“Shaykhas, or female scholars, have a beautiful legacy in Islam,” says Reima Yosif. “Right back to the time of Prophet Mohammed, Aisha (the Prophet’s wife) taught men. And if you go back historically, you see a lot of the famous imams had women teachers.”
As one of America’s most prominent shaykhas, Yosif is passionate about facilitating opportunities for women’s leadership and making Islamic education accessible to women.
“Education is key,” she asserts. “I cannot stress education enough and women knowing their faith.”
But despite the rich history of female Muslim scholarship, Yosif says female leadership in Islam has been sidelined in recent history. Even the term shaykha, the female equivalent of a sheikh, a teacher or religious scholar, can be seen as controversial.
“When we were doing our Shaykha Fest for the first time in 2012, some people were very uncomfortable with the word and they said ‘well we don’t want to advertise the event because a woman can’t be a shaykha’.”
But Yosif says after the event there was an overwhelmingly positive response from those who attended and a proud revival of the term “shaykha.”
Yosif explains that you won’t hear shaykha as frequently as sheikh or imam (leaders of a mosque or a renowned scholar) because there is no official position for women at a mosque. “But on the fringe we have these female scholars that are on par with their male counterparts and they’re shaykha’s.”
The Shaykha Fest is an annual conference that seeks to draw attention to female scholarship in historical and contemporary Islamic discourse. It is one of the flagship events organized by Al-Rawiya Foundation—an initiative founded by Yosif and a team of dedicated Muslim women who seek to empower women through education, arts and social justice-based interfaith initiatives.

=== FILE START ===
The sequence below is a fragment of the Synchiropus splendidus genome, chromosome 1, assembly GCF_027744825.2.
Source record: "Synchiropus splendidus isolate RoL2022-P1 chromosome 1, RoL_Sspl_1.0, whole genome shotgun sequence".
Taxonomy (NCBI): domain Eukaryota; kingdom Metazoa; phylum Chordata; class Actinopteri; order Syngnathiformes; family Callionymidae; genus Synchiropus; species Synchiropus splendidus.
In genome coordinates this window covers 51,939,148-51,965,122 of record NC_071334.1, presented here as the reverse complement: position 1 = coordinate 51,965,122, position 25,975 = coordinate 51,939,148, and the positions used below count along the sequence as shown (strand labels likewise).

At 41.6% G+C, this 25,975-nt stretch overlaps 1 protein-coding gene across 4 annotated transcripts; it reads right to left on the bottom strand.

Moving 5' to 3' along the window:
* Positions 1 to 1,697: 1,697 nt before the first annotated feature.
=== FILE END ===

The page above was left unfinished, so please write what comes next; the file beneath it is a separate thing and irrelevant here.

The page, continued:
Yosif feels that knowing their faith and history enables women to better understand what they practice and allows them to differentiate between what Yosif sees as the true essence of the religion and any cultural practices or patriarchal practices that are contrary to that essence.
“Sometimes religion is used as a way to shut women up, or to push them to the peripheries,” Yosif says. “The idea of a barrier in the mosque, where women are put behind a wall in prayer for example, this didn’t exist during the Prophet Mohammed’s time.”
Yosif’s parents migrated to the U.S as students and she grew up in Virginia until age 10. She was raised in a Muslim household where she enjoyed a childhood with few limits and a fair dose of 1980s American pop culture.
“I watched Saturday-morning cartoons with my bowl of Cap’n Crunch cereal, adored Punky Brewster, and eventually transitioned from that to swooning and screeching over 80s boy band New Kids On The Block, as my mom cooked couscous in the background.”
When she moved to North Africa with her mother, things started to change for Yosif, and she would often be told not to do certain things. When she asked why, she was told, “It’s Islamic prohibited, you’re a girl, you can’t do that.”
“As I dug up Islamic books and read them, I found a contradiction between what I was being told and what was written in the original sources of information,” Yosif says.
“There was nowhere in there that said that, as a woman I can’t mingle or preach. So I thought, the only way to combat this is if I myself get classically trained,’”
Drawing inspiration from her grandfather who was a prominent sheikh and mufti (an Islamic scholar who interprets Islamic law) for the North African region, Yosif left her family to pursue a classical Islamic education in Egypt.
Eager to share her knowledge, Yosif established Al Rawiya Foundation in 2005 and Al Rawiya College in 2014.
After conducting a survey among women, Al Rawiya found that the majority of women were getting their Islamic information from YouTube. So Yosif and her colleagues set up online courses to give women access to an Islamic education, which has accreditation from Mecca Al-Mukarramah Institute in Saudi Arabia and pending accreditation from Middlesex University in London.
“It’s been great,” Yosif beams. “We have women logging in from around the U.S to small villages in Kenya.’”
She says that a number of her students are now starting their own women-led initiatives.
One of Yosif’s student’s is Hasna Maznavi, who was inspired to start an initiative called Women’s Mosque of America. They plan to hold their first women-led Friday prayer (Jumma) and sermon this January in Los Angeles.
“This project makes women’s educational and spiritual needs the central focus and creates an atmosphere for women that is conducive to their spiritual growth and inclusion.”
As their teacher, Yosif couldn’t be more proud, “When people ask me what I think of success? I say ‘success is women sharing, success is women going out and starting something.”